Saturday, May 4, 2013
TRUE LITURGICAL CHANT RENEWAL NEEDS DIRECTIVES AND MANDATES FROM THE BISHOP OF ROME TO ALL THE BISHOPS OF THE WORLD
The Bishop of Rome, the new one, Holy Father Francis, is a reforming pope. One of the things he is reforming is that the bishops of the Church are the ones charged by Jesus Christ to "Teach, Rule (Govern) and Sanctify." I would place "sanctifying" first. However, since Vatican II, special interests groups in the Church, from the curia, to the LCWR to the various renegade movements of priests as in our country, Ireland and Austria have tried to erode the authority of each bishop in each country to do precisely what each bishop in each country should do, "teach, rule and sanctify." All other sub-groups in the Church collaborate with the bishop in his mission and do not usurp or derail what the bishop is meant to do within the Tradition of the Church guided by Sacred Scripture, Sacred Tradition, Natural Law and Canon Law. The divisive groups above have derailed even the mission of the Bishop of Rome helping to pave the way to his retirement.
One of the most offending groups in the Church has been the cadre of liturgists who took Sacrosanctum Concilium and distorted it and sold this distortion to bishops who then helped them to promote a distorted vision of the revision of the liturgy of the Church, the Mass in particular. No where was their deleterious effect felt more than in the area of music and the dumping of Gregorian Chant and other Catholic forms of chant in favor of hymns, Protestant hymns with Protestant theology, and modern hymns of vapid quality and bar room, Hollywood, Broadway play sentiments. These liturgical theologians who corrupted the proper implementation of Sacrosanctum Concilium, now a dying breed, and their supporters, are crying crocodile tears for their work being questioned and dumped by a new generation of liturgical musicologists. The old guard now feels the pain of millions of Catholics who loved Gregorian Chant and the Old Latin High Mass, see it disappear overnight at these iconoclast liturgist's behest.
Finally there are voices of reason in the Church exerting what Sacrosanctum Concilium actually taught and not some twisted vision of it from some self-absorbed liturgists. One such person is Sr. Joan L. Roccasalvo, C.S.J. who has written a series of articles on the Mass and its proper chant. Sister holds degrees in philosophy (Ph.L), musicology (Ph.D.), theology (M.A.), and liturgical studies (Ph.D). You can read her third essay in it entirety by PRESSING HERE.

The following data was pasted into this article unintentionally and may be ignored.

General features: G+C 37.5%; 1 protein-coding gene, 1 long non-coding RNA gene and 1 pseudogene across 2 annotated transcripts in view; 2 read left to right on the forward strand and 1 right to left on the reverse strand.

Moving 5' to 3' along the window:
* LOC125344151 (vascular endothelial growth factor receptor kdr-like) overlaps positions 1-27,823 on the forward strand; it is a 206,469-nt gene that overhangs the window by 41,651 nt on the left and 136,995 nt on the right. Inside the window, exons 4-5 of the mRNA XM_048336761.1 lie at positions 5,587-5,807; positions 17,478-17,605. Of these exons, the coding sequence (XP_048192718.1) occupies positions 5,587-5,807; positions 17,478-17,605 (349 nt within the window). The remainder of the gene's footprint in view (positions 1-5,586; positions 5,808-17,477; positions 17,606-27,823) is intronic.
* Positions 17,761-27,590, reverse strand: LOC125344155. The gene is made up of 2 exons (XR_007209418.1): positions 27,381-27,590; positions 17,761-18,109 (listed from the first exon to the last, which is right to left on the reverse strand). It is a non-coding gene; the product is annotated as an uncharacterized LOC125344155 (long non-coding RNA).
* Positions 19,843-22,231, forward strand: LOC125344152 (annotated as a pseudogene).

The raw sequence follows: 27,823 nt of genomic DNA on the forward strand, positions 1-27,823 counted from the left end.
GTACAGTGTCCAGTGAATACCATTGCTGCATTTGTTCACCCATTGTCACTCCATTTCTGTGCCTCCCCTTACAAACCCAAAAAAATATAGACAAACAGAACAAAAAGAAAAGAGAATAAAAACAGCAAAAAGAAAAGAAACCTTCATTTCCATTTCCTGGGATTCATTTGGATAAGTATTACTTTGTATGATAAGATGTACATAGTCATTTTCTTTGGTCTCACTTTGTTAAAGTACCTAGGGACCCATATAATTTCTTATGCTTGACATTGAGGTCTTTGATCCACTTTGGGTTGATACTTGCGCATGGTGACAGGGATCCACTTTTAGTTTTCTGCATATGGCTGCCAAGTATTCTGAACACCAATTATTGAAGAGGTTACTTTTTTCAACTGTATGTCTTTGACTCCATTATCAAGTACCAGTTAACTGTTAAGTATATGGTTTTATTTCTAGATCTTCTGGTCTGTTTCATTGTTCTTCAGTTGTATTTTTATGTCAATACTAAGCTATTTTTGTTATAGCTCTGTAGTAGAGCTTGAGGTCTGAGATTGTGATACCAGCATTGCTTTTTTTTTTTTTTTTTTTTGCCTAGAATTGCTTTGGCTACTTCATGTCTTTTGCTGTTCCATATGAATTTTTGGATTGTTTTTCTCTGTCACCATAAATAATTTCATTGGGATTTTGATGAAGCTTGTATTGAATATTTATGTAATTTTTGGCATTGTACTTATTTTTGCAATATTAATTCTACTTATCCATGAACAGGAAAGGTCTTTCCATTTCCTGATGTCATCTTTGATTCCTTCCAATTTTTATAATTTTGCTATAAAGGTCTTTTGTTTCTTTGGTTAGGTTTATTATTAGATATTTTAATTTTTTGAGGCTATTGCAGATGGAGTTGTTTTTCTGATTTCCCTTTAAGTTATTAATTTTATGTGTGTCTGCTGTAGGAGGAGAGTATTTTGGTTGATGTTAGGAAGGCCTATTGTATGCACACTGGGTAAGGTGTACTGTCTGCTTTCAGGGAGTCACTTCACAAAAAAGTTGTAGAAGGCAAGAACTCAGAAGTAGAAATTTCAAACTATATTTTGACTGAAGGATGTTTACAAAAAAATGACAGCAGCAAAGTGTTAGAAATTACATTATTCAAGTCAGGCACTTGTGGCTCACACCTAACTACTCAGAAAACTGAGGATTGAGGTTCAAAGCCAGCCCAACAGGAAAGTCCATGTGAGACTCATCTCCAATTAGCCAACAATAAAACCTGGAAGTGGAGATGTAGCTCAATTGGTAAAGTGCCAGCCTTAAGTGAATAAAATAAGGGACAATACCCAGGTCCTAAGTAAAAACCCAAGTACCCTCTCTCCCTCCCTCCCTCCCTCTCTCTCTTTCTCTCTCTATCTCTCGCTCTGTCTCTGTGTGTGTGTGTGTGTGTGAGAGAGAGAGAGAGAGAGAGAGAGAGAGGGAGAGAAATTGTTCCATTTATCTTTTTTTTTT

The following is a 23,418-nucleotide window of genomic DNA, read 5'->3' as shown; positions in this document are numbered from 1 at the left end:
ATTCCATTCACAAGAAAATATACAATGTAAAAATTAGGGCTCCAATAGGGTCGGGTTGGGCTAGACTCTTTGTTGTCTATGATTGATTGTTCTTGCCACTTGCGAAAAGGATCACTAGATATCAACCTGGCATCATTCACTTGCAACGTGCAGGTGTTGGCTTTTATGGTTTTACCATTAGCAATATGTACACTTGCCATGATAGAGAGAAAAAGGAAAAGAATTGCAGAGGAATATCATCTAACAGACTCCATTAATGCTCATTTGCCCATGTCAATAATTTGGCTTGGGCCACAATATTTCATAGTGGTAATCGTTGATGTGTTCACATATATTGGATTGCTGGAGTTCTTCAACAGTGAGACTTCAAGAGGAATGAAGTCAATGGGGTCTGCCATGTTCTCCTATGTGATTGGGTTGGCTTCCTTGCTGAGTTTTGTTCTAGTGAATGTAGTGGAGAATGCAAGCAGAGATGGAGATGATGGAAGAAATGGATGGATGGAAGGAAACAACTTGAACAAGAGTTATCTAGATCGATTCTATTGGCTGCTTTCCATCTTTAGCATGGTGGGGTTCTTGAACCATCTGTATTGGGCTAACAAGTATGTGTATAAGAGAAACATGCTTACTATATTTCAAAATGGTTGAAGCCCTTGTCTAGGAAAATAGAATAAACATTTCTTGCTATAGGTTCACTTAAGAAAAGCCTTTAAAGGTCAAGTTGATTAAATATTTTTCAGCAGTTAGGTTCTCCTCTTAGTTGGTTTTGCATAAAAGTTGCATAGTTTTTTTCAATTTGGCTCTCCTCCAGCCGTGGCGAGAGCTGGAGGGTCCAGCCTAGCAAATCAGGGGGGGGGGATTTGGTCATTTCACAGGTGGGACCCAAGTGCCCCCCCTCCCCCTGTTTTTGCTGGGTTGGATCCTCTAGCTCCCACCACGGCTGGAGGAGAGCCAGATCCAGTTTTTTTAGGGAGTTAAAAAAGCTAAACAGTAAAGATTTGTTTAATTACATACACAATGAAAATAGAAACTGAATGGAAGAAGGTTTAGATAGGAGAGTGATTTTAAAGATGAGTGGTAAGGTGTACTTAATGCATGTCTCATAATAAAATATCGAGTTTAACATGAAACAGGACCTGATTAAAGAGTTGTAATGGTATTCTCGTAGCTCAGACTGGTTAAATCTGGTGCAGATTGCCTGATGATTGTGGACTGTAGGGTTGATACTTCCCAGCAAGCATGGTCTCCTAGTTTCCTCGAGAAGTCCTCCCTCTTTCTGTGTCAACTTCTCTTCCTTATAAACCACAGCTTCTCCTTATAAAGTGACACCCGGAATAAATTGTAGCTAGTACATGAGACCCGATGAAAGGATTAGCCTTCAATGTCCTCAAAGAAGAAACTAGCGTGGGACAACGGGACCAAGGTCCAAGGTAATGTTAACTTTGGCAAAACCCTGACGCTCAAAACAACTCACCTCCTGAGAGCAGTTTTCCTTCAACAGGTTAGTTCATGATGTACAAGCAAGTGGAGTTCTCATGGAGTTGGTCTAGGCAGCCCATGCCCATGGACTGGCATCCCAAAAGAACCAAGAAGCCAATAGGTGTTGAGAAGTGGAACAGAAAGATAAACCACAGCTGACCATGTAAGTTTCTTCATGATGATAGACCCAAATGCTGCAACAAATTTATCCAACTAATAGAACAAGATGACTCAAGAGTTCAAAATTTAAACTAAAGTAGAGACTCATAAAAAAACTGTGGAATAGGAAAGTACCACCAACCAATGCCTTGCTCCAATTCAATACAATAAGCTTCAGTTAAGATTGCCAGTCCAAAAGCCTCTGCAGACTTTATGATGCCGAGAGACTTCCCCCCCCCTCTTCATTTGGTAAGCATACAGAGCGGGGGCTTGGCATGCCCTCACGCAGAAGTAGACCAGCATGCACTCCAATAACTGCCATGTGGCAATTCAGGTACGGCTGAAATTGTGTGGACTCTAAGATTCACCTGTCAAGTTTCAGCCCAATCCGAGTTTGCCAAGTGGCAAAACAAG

As much as I agree with Sister Joan's assessment and recommendations, I know that the majority of my parish would begin to rebel if we moved from singing the congregational parts of the Mass in English to the various official Gregorian Chants she suggests for the Kyrie, Gloria, Credo, Sanctus and Agnus Dei. If we were to omit hymns in our hymnbook and replace them with the proper Chants for the Introit, Offertory and Communion antiphons, I really fear a great number of my people would stop coming to Mass or move to other parishes.
However, if the bishops of each diocese mandated what Sister Joan is suggesting and began to create a worldwide culture of Catholics chanting their parts of the Mass, can you imagine how much more dignified and unified our Church would be around the world in the Latin Rite if just the people's chanted parts were in Latin as Sister Joan envisions especially in our multi-cultural and multi-language parishes?
Here are some excerpts from Sister Joan's essay and vision for Liturgical Chant:
Gregorian chant may well be the Roman Church’s single most contribution to world culture. Its soaring exuberance can evoke rapture. The present-day Gregorian chant repertory consists of almost 3,000 melodies – all monophonic and without instrumental accompaniment, sung with measured but rhythmically free lines.
The Roman Rite became more or less fixed in the eleventh and twelfth centuries, and with it, the basic outline of plainsong, cantus planus, as Gregorian chant came to be called. By the thirteenth century, ornate chants accompanied equally elaborate liturgies. When the chants became too difficult and linguistically remote for general use, the laity fell passively silent at liturgy, unfortunately for the next several centuries.
In the nineteenth century, a renewal was initiated, but the definitive restoration of the chant came about with Dom Prosper Guéranger, O.S.B. during the pontificate of Pius IX. From the pontificate of Pius X (1903-14 ) to the present day, major seminaries and houses of formation have been singled out to promote the teaching and study of Gregorian chant, it is that important to the Church’s liturgical life.